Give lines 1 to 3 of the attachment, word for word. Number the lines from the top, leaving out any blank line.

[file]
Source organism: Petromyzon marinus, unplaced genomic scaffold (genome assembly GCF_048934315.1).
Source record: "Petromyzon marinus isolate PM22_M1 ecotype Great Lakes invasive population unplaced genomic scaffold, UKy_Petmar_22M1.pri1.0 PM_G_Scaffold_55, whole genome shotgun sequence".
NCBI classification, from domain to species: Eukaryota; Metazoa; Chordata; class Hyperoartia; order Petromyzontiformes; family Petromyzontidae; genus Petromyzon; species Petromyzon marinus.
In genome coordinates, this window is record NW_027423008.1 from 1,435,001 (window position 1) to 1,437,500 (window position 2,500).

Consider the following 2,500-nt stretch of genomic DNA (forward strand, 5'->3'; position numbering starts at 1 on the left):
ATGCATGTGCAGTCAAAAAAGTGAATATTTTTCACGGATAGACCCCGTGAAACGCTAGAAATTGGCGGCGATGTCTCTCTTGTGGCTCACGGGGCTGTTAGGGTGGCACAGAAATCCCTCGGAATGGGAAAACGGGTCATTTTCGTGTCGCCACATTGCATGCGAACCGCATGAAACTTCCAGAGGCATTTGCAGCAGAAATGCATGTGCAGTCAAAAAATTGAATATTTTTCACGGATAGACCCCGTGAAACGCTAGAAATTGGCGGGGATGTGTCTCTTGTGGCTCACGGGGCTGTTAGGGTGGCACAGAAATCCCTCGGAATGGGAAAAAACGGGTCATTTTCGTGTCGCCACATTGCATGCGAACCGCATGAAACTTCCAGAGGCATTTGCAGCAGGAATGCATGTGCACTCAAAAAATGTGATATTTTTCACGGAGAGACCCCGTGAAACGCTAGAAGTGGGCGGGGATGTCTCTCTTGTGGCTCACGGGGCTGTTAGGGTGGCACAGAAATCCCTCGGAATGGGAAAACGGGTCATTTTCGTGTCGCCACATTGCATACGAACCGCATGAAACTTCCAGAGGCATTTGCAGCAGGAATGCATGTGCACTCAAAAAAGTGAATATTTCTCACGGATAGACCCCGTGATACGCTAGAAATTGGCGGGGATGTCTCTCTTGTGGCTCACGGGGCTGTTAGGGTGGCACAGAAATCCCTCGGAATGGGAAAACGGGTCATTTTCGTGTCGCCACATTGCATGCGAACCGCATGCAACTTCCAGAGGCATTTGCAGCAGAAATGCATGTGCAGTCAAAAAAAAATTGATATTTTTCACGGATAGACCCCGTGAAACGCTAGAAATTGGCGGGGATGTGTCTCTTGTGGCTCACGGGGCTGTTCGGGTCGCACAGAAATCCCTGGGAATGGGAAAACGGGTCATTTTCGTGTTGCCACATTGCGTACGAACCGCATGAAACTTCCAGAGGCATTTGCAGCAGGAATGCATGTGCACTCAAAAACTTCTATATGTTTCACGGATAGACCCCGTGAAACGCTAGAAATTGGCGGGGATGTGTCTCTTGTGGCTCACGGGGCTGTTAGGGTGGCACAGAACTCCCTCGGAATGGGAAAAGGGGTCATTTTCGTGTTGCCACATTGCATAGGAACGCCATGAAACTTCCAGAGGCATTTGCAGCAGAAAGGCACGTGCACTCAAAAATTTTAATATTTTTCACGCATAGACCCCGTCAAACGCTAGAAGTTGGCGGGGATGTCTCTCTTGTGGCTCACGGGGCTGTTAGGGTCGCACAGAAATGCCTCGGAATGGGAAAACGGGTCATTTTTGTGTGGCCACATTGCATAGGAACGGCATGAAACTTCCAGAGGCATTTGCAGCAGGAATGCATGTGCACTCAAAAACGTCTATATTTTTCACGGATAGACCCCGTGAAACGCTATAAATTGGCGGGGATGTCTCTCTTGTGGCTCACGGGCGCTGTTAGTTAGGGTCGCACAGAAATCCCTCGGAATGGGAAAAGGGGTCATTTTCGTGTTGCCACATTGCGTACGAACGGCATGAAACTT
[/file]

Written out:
Source organism: Petromyzon marinus, unplaced genomic scaffold (genome assembly GCF_048934315.1).
Source record: "Petromyzon marinus isolate PM22_M1 ecotype Great Lakes invasive population unplaced genomic scaffold, UKy_Petmar_22M1.pri1.0 PM_G_Scaffold_55, whole genome shotgun sequence".
NCBI classification, from domain to species: Eukaryota; Metazoa; Chordata; class Hyperoartia; order Petromyzontiformes; family Petromyzontidae; genus Petromyzon; species Petromyzon marinus.